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When I use /bin/sh I can issue commands through bash simply by echoing to it

vagrant@vagrant:~$ sh
$ echo 'ls' | bash
some.sh

But when I try to use this command rm -rf !(cookbooks) I get this

$ echo 'rm -rf !(cookbooks)' | bash
bash: line 1: syntax error near unexpected token `('
bash: line 1: `rm -rf !(cookbooks)'

And I need issue this command from /bin/sh.

@anubhava from a packer http://www.packer.io/ provision script

if [ -d "/opt/chef/chef-solo/" ]; then
  cd /opt/chef/chef-solo
  rm -rf !(cookbooks)
fi
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What are you trying to do here? –  anubhava Feb 5 at 17:34
    
...actually, I realized (quite belatedly) that the easy solution is just to use find, and not rely on bashisms or POSIX sh contortions at all. –  Charles Duffy Feb 6 at 1:28
    
Since the --delete option is a GNU extension to find, using it would be comparable to a bashism. –  chepner Feb 6 at 13:29
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1 Answer 1

up vote 6 down vote accepted

!(cookbooks) is an extglob. They're not enabled by default; you need to run shopt -s extglob in a prior line of bash (because the parser operates line-by-line) to make it valid.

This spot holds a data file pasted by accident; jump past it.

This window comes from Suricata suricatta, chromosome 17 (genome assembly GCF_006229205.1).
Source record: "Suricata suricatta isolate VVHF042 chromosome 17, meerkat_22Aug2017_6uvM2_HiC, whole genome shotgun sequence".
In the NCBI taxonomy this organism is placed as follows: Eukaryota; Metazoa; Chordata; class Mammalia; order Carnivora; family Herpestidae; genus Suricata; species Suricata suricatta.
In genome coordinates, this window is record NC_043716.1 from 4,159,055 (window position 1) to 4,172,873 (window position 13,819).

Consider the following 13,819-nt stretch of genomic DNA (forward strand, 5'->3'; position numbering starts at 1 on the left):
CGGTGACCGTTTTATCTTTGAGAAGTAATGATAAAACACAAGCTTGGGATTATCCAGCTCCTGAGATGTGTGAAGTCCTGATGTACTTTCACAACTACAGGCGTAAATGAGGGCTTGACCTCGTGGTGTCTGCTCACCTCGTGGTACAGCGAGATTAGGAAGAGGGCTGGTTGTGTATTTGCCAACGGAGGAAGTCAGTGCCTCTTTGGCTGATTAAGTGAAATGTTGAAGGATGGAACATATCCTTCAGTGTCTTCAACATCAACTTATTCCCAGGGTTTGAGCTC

So:

printf '%s\n' 'shopt -s extglob' 'rm -rf !(cookbooks)' | bash

...or you can enable extglobs via the command line (thanks to chepner for the addendum):

echo 'rm -rf !(cookbooks)' | bash -O extglob

By the way, it is possible to do this in POSIX sh, without use of extglobs. For instance:

# wrap in a function to have a separate $@ rather than overriding global
delete_all_but_cookbooks() {
  set --
  for f in *; do
    [ "$f" = "cookbooks" ] || set -- "$@" "$f"
  done
  rm -rf "$@"
}
delete_all_but_cookbooks

...or, much simpler, just using find:

find . -mindepth 1 -maxdepth 1 -name cookbooks -prune -o -exec rm -rf '{}' +
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2  
You can enable extglob when you start bash with bash -O extglob. –  chepner Feb 5 at 19:41
    
@chepner, thanks -- edited that in. –  Charles Duffy Feb 5 at 21:18
    
And GNU find has --delete action built-in –  Basilevs Feb 6 at 1:35
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